A couple weeks ago, my language teacher’s mother-in-law died. This was my first real experience with death and grieving here in Mawerero. Someone was sent to my house to notify me that Fororens wouldn’t be coming to teach me language because her husband’s mom, Garawane, had died. The death was expected: she was very old and had been passing out a lot recently.
At the home, the family looked weathered, from a night of grieving. Fororens led me to the room in her hut where the body lie, covered by a cloth and surrounded by silent friends and family, and then we went back outside and sat to watch men building her coffin (see the picture at the top of the post).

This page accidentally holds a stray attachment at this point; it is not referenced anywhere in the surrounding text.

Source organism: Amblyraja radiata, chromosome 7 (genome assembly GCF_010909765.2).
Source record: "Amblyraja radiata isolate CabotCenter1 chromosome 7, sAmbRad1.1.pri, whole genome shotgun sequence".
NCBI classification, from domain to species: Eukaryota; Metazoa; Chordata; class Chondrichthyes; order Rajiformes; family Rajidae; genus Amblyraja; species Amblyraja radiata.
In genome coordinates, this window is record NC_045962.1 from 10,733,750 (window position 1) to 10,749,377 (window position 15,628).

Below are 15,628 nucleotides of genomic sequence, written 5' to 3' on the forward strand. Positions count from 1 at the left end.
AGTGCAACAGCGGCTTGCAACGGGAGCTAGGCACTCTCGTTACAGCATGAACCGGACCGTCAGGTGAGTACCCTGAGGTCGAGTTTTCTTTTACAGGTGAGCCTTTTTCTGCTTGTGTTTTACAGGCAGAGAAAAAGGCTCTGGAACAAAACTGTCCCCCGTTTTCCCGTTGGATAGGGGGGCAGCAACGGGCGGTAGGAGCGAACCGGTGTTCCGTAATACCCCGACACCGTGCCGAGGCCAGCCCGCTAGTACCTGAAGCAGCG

Oliver was sick and wasn’t happy about sitting in my lap watching people build a coffin, so we went home after about an hour and waited there until we heard people hit a bell to signify that the body was ready to be buried.
Men were the only ones standing close – they brought the coffin down to the hole, laid a new cloth on it, and wrapped ropes underneath to lift and lower it into the ground.
One young lady from our village had married into another village and lives there now with her family. On Friday, we heard that “a baby has stopped nursing in Muniano and some people are going there”. My language helper explained to me that a baby had been sick and now is refusing milk, which means she will soon die. On Saturday, this young lady brought her daughter to the aid post near our house, and she died that night. The only explanation was that she had diarrhea.
Times like these make our hearts heavy – we long for the day when we can share about hope after death through Jesus!
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